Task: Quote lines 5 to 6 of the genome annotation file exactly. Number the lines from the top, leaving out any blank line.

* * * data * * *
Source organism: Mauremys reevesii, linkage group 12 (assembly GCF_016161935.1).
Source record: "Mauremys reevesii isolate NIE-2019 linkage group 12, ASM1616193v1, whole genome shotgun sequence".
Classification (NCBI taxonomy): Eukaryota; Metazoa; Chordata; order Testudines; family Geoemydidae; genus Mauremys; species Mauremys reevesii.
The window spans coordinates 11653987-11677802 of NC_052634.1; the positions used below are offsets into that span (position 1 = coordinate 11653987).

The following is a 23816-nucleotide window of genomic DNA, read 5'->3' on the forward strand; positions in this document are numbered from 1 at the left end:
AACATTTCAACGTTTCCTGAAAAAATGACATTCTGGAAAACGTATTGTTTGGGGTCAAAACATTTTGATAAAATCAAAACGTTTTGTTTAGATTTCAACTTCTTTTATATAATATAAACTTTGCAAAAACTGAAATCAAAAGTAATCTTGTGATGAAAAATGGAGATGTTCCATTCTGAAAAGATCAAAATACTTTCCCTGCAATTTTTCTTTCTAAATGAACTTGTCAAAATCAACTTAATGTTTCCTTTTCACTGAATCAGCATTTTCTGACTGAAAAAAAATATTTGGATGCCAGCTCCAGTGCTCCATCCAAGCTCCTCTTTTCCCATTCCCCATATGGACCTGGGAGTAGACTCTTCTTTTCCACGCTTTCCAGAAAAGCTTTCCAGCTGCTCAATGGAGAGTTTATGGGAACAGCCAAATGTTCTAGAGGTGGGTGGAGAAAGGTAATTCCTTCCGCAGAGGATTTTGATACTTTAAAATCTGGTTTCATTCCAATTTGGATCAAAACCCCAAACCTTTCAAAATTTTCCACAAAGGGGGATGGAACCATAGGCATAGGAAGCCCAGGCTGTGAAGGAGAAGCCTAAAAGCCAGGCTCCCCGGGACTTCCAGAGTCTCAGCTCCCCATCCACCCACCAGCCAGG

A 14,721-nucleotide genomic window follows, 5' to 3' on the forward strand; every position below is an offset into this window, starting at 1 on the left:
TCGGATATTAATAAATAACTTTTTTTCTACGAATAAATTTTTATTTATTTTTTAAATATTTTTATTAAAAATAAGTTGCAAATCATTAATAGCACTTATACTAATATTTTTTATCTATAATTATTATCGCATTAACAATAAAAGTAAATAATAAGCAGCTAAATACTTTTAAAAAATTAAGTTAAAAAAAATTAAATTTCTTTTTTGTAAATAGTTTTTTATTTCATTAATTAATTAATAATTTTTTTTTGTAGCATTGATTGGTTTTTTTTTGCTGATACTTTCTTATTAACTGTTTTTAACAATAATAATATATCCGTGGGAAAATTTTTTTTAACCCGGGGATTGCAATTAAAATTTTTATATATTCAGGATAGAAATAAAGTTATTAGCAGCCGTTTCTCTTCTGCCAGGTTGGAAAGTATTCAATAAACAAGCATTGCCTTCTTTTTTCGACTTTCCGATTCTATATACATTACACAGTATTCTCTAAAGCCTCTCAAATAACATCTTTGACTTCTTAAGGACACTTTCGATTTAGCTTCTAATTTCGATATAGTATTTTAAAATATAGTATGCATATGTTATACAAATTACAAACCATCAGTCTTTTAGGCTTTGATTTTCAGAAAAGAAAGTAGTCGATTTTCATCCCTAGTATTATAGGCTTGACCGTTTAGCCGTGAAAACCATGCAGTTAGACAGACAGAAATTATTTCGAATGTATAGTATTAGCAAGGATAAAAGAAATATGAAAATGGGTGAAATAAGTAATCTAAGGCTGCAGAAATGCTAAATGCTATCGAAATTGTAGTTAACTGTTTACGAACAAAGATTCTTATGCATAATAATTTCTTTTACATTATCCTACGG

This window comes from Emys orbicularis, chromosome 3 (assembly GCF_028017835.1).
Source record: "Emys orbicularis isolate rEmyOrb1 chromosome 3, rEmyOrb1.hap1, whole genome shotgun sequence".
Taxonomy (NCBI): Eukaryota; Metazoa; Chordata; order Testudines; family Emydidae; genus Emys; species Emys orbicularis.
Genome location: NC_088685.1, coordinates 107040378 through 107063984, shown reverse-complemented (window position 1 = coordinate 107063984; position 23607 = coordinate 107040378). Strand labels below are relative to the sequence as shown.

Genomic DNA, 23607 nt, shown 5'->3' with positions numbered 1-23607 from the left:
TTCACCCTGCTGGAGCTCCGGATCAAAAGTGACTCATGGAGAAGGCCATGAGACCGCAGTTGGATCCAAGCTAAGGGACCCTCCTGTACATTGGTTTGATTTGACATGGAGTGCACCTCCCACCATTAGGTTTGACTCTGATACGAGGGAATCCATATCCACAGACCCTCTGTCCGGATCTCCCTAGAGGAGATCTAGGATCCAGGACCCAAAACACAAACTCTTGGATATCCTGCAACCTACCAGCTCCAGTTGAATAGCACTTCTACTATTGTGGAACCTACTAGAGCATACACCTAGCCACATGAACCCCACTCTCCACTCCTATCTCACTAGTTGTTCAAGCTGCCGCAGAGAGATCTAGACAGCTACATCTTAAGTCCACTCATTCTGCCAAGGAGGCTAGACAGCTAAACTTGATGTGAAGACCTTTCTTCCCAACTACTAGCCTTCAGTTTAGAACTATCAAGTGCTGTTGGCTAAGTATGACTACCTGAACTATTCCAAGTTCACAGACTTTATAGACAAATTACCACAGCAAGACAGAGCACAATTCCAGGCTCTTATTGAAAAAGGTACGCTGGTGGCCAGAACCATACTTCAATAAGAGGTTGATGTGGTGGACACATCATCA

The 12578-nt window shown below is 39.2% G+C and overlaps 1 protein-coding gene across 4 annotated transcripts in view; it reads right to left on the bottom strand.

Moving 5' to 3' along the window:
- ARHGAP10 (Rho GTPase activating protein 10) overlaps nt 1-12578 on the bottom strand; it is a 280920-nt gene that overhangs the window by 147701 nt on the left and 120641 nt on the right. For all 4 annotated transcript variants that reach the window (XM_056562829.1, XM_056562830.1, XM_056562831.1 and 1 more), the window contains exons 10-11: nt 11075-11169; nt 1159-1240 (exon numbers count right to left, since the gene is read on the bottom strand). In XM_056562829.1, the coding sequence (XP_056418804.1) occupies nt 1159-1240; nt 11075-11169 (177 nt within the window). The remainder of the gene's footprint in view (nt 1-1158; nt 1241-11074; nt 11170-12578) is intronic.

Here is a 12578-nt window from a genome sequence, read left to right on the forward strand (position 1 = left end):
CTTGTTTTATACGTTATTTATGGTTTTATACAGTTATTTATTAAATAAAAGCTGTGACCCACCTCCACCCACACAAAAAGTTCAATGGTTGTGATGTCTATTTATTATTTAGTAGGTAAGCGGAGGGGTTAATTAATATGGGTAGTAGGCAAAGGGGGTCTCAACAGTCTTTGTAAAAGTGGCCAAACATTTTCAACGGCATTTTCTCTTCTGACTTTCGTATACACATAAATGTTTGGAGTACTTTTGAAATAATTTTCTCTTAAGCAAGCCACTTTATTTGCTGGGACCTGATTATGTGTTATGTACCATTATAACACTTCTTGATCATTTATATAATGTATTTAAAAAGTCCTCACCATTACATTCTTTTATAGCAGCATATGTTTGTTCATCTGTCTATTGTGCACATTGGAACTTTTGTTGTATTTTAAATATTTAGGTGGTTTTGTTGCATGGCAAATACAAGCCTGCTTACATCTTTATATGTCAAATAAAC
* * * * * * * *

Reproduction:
The following is a 23816-nucleotide window of genomic DNA, read 5'->3' on the forward strand; positions in this document are numbered from 1 at the left end:
AACATTTCAACGTTTCCTGAAAAAATGACATTCTGGAAAACGTATTGTTTGGGGTCAAAACATTTTGATAAAATCAAAACGTTTTGTTTAGATTTCAACTTCTTTTATATAATATAAACTTTGCAAAAACTGAAATCAAAAGTAATCTTGTGATGAAAAATGGAGATGTTCCATTCTGAAAAGATCAAAATACTTTCCCTGCAATTTTTCTTTCTAAATGAACTTGTCAAAATCAACTTAATGTTTCCTTTTCACTGAATCAGCATTTTCTGACTGAAAAAAAATATTTGGATGCCAGCTCCAGTGCTCCATCCAAGCTCCTCTTTTCCCATTCCCCATATGGACCTGGGAGTAGACTCTTCTTTTCCACGCTTTCCAGAAAAGCTTTCCAGCTGCTCAATGGAGAGTTTATGGGAACAGCCAAATGTTCTAGAGGTGGGTGGAGAAAGGTAATTCCTTCCGCAGAGGATTTTGATACTTTAAAATCTGGTTTCATTCCAATTTGGATCAAAACCCCAAACCTTTCAAAATTTTCCACAAAGGGGGATGGAACCATAGGCATAGGAAGCCCAGGCTGTGAAGGAGAAGCCTAAAAGCCAGGCTCCCCGGGACTTCCAGAGTCTCAGCTCCCCATCCACCCACCAGCCAGG